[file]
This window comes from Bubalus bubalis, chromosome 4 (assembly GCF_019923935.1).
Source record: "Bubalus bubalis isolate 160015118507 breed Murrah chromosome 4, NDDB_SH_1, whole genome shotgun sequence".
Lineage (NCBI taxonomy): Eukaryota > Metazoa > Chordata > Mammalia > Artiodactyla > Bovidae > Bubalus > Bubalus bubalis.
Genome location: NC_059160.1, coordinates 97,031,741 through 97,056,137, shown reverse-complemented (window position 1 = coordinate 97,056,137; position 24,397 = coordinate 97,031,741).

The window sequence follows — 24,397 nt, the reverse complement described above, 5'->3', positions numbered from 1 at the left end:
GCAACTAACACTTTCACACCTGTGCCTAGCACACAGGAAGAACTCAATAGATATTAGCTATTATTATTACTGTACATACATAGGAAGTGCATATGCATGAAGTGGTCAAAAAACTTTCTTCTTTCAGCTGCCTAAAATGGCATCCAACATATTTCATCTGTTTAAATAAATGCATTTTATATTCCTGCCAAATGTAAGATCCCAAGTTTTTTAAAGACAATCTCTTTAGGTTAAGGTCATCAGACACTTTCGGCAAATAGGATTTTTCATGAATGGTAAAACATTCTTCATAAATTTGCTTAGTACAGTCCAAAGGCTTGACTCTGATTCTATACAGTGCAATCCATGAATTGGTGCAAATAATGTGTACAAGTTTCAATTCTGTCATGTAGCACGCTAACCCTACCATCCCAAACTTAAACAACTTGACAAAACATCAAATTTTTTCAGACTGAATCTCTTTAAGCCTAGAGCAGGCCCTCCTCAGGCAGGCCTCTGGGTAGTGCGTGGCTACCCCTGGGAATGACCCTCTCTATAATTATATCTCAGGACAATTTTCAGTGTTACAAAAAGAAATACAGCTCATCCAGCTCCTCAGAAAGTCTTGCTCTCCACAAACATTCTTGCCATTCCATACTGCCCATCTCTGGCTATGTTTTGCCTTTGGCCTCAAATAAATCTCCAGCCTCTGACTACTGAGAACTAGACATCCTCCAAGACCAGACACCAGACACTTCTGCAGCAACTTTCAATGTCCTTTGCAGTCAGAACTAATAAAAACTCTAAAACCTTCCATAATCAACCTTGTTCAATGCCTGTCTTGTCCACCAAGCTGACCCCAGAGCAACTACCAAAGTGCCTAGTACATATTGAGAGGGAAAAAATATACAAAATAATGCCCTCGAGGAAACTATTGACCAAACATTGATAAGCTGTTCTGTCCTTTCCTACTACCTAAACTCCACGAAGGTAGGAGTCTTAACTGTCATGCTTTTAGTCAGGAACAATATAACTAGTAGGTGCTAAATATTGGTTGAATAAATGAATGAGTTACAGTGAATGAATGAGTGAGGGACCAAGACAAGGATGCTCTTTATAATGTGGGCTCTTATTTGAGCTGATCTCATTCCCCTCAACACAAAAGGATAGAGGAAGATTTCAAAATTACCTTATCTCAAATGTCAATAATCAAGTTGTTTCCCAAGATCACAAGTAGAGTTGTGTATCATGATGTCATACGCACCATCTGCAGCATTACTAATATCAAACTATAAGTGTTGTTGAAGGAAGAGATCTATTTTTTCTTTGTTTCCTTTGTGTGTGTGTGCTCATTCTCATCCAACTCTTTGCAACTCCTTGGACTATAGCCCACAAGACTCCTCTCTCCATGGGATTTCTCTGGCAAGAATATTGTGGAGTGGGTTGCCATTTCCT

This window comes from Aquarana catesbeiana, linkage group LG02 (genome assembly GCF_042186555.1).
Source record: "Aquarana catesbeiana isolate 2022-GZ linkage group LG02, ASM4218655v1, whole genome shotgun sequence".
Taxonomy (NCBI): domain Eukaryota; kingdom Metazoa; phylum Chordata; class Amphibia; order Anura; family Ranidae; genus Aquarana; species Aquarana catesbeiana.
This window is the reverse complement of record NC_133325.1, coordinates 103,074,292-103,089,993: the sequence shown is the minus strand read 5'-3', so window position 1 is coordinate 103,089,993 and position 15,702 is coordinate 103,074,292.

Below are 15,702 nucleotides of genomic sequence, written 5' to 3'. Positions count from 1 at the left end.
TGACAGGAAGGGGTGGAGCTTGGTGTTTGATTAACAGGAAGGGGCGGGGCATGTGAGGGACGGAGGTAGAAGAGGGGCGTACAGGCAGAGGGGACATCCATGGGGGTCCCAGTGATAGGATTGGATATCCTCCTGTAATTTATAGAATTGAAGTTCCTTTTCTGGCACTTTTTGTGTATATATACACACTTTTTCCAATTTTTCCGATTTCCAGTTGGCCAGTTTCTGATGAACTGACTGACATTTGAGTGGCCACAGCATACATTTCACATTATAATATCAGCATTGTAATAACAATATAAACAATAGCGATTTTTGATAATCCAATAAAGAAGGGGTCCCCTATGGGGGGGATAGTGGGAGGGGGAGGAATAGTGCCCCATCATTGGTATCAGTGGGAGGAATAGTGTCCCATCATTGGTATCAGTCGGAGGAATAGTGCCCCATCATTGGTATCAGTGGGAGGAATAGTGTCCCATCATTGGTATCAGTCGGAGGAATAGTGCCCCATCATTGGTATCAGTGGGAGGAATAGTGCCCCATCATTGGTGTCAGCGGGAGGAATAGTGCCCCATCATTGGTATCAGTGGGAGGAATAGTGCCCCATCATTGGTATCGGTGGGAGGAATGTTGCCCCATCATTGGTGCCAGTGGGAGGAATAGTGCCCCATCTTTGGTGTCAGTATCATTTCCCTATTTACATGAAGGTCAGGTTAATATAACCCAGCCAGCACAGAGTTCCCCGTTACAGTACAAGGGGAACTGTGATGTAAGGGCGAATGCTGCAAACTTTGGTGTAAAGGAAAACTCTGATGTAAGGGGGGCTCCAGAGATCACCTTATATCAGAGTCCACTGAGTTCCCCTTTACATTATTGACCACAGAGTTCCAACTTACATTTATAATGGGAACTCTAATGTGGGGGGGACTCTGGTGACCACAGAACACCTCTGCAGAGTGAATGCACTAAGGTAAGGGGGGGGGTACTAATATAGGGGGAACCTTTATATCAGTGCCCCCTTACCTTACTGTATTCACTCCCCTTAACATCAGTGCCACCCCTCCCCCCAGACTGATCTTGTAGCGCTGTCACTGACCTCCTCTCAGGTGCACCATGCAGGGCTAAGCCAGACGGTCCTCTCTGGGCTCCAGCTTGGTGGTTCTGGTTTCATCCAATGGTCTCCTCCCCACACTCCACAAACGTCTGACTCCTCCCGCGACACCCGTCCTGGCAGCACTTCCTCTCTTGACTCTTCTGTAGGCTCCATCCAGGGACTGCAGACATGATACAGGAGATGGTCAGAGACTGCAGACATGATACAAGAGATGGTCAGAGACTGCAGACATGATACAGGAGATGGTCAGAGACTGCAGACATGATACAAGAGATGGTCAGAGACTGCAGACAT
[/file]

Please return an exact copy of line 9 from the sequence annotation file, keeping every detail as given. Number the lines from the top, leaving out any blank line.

Taxonomy (NCBI): domain Eukaryota; kingdom Metazoa; phylum Chordata; class Amphibia; order Anura; family Ranidae; genus Aquarana; species Aquarana catesbeiana.